Vicki A. Jackson, MD, MPH
One of the most difficult challenges oncology clinicians face is helping patients to manage the interplay of strong and often conflicting emotions that come with a difficult prognosis.
Patients and their families understandably don’t want to give up hope, so when they see their oncologist, they will put on a brave face and say they want their doctor to “throw everything” at their cancer.
Yet in other moments, perhaps when only a palliative care or nurse practitioner is in the room, they may tell a different story. They will describe symptoms that are interfering with their quality of life, or mention they are worried that their families’ expectations for a cure are too high.
Advice on how clinicians can support patients in striking a balance between these two realities was the focus of a keynote presentation by Vicki A. Jackson, MD, MPH, at this fall’s 2nd Annual Palliative Care in Oncology Symposium.
Jackson, who heads the Division of Palliative Care at Massachusetts General Hospital, suggested that better integration of oncology and palliative care can help.
Such integration requires not only more robust communication among all members of the patient’s cancer care team, but also helping clinicians develop the skills needed to calibrate their discussions with patients so that they can meet them wherever they may be at the time in their desire for prognostic awareness.
“Prognostic awareness is a swinging pendulum,” Jackson explained. “Patients are really ambivalent about these discussions, and their information preferences change.”
Jackson defined prognostic awareness as, “the patient’s capacity to understand the likely dis- ease trajectory and prognosis.”
“With a deeper prognostic awareness, patients can weigh the burdens and benefits of treatment, they can have more meaningful discussions about their goals and values, and they can match their treatment decisions to those goals and values.”
How can clinicians work together to cultivate prognostic awareness? First, stressed Jackson, all members of the oncology team should develop a common understanding of what palliative care means.
“It’s not good enough to say ‘it is more than hospice.’” Rather, Jackson continued, patients need to understand that oncologists and palliative care teams are focusing together on helping them to feel as well as they can for as long as they can and to take care of their symptoms, be they from the cancer itself or its treatment.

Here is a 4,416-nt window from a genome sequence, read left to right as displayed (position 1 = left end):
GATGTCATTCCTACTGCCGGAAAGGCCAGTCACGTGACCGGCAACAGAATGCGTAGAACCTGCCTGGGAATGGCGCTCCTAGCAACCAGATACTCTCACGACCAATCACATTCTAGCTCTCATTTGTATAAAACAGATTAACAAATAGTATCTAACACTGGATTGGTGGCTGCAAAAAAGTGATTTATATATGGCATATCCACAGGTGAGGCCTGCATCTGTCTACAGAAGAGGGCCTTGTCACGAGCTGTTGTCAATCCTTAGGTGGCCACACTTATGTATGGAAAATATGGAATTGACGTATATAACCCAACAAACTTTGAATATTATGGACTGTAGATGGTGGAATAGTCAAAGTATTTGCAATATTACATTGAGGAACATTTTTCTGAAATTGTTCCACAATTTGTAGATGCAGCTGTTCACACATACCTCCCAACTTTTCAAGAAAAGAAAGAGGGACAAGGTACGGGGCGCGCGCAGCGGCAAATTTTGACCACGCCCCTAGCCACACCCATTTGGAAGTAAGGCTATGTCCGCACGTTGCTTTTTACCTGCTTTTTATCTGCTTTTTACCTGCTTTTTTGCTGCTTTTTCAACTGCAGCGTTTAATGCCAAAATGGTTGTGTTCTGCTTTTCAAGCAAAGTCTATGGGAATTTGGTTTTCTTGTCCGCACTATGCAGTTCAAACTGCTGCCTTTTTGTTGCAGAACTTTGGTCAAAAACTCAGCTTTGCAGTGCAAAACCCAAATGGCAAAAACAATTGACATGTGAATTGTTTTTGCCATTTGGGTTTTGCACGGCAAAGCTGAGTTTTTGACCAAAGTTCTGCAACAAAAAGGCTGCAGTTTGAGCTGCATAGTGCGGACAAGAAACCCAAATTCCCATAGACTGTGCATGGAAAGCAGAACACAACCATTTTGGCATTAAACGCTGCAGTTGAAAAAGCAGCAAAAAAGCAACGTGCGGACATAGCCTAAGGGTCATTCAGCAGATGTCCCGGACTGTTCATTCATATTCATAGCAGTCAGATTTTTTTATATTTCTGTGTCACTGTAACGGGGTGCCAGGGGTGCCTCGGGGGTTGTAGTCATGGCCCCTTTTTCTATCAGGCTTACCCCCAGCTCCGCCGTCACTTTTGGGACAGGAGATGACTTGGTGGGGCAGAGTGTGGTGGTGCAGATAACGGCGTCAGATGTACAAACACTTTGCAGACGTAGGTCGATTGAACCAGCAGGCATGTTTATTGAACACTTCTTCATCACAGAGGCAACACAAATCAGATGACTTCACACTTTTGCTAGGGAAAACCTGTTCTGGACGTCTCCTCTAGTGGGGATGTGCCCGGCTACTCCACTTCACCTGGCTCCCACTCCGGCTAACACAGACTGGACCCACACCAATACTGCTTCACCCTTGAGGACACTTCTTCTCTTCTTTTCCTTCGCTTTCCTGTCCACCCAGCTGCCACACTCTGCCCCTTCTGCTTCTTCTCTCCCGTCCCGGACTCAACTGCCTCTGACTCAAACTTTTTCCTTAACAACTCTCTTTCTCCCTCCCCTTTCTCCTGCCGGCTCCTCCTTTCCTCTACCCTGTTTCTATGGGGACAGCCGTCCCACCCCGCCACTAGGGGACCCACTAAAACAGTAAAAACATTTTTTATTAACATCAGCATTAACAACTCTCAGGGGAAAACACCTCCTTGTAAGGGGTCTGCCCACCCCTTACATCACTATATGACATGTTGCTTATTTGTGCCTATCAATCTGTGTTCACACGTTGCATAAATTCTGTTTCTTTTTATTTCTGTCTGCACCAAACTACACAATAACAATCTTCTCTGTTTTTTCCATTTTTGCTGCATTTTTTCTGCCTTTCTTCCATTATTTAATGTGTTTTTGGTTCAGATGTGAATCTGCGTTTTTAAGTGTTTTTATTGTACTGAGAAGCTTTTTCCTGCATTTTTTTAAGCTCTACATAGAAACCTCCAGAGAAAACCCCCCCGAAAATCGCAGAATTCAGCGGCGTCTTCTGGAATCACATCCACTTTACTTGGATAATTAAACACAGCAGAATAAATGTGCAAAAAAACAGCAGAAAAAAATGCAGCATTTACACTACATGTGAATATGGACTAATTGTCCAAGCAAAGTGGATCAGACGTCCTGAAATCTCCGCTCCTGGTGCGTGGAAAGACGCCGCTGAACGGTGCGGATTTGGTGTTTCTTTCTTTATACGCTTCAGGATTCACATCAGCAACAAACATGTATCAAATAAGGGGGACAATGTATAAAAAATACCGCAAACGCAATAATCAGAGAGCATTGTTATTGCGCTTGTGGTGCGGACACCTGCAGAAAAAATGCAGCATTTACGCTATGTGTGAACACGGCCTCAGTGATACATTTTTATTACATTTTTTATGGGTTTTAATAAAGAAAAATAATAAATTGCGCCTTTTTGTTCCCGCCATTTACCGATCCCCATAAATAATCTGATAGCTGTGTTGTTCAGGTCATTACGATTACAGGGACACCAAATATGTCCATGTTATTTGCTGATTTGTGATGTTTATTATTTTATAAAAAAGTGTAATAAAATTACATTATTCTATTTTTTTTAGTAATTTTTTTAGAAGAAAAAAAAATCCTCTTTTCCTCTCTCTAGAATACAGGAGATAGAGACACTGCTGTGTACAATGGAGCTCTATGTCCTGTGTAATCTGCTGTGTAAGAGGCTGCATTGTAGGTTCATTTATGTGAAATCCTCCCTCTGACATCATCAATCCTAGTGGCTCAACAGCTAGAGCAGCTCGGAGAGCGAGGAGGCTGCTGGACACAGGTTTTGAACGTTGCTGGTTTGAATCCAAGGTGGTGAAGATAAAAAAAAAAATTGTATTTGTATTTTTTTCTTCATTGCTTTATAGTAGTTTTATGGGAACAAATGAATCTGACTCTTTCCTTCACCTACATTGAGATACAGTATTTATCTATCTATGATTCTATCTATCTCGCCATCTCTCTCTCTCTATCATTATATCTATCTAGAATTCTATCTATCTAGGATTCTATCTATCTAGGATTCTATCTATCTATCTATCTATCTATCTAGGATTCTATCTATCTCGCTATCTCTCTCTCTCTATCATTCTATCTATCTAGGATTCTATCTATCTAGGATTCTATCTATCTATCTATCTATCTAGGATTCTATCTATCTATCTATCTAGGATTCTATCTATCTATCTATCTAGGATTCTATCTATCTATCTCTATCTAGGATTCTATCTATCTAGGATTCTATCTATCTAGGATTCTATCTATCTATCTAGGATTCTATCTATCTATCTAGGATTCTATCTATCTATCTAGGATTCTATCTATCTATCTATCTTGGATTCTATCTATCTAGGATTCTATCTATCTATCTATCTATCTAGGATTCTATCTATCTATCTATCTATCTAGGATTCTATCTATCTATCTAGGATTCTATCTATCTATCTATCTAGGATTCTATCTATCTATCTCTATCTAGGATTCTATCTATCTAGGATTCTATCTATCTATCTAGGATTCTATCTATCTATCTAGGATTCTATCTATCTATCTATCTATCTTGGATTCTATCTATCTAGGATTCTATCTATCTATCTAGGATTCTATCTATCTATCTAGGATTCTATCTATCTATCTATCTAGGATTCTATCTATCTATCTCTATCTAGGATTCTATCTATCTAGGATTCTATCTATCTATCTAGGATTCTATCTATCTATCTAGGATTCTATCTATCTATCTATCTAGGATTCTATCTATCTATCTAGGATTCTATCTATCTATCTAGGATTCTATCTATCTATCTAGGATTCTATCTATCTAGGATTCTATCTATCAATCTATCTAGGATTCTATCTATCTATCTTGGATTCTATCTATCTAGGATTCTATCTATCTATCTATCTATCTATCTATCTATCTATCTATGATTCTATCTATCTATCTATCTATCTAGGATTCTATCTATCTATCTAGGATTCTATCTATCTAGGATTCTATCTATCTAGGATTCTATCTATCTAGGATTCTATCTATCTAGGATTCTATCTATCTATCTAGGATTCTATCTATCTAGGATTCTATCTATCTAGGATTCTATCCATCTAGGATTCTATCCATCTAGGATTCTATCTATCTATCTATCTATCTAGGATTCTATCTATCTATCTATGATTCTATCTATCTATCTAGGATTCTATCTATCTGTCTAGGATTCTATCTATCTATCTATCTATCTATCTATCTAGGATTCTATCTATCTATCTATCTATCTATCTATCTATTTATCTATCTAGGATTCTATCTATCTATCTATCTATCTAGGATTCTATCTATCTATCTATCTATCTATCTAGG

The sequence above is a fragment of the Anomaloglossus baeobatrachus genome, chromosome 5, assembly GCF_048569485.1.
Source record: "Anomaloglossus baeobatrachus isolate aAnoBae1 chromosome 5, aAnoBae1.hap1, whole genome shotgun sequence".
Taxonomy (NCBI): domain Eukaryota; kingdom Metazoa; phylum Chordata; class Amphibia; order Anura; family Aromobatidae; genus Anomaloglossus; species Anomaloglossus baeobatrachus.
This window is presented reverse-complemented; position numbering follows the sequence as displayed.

Although joint visits where a patient sees both the oncologist and a palliative care colleague are “incredibly helpful,” such visits are not always feasible, Jackson acknowledged. Thus, another way clinicians can support each other is to document any discussions involving a prognostic disclosure on the patient’s chart, so whoever next visits the patient can pick up on how the patient responded.
“Patients integrate different information at different times from different clinicians,” stressed Jackson, and the interrelationships are complex: “The oncologist is interacting with the patient, and palliative care clinicians are having their own interaction. We need to be making sure that our communication is as tight as possible.”
A Journey, Not a Sprint
Clinicians also need to understand that a patient’s development of prognostic awareness takes time:
“Prognostic awareness is a series of understandings, and not everyone is going to be on the same page all at once.” Jackson relayed the experience of one patient who told her that she may not always want to hear prognostic information, such as a recent discouraging CT scan result.
On the other hand, letting in a little at a time can relieve the pressure: “There are times when it won’t be overwhelming, and it is therapeutic to think about the hard things ... opening the box to let a little of this information in, and then closing it again.”
Jackson said that gradually discussing with patients the possibility of dying can help cultivate prognostic awareness. Over time, patients will gain practice with thinking about their prognosis, and it will help them to desensitize their fears of talking about prognosis and the trajectory of their illness. Through such a process, patients can build skills in managing the strong emotions that accompany thoughts of their prognosis and begin to reconcile their hopes for the future with the likely reality of their illness.
A Delicate Balance
“I am not implying that in initiating these discussions that we know better than our patients,” Jackson emphasized. However, oncology professionals will have seen hundreds, even thou- sands, of patients with a difficult diagnosis: “We have a sense of what happens ... and we need to help patients through this developmental process, so they can integrate and understand what the likelihood of the trajectory is.”
Armed with that understanding—and given enough time to process it—patients are more likely to make further treatment decisions that make sense for them, their families, and quality of life. This means not only helping patients to manage symptoms, but also helping them to develop “adaptive coping strategies,” said Jackson.
“Maybe it’s setting that goal to go to Europe over winter break. What has to happen for that to be an enjoyable family experience? Or, how do we help you live well, so you can tolerate these rounds of chemotherapy and still be a mom or dad and pick up your kids from school?”
“We help patients tolerate, over time, the possibility of dying, and plan for and imagine the future,” remaining ever sensitive to the patient’s information needs at that particular moment.
It’s all “very, very tricky,” said Jackson: “The patients are doing their best, and we are doing our best ... It’s not a ‘one-and-done’ conversation. For the vast majority of patients, it’s a process.”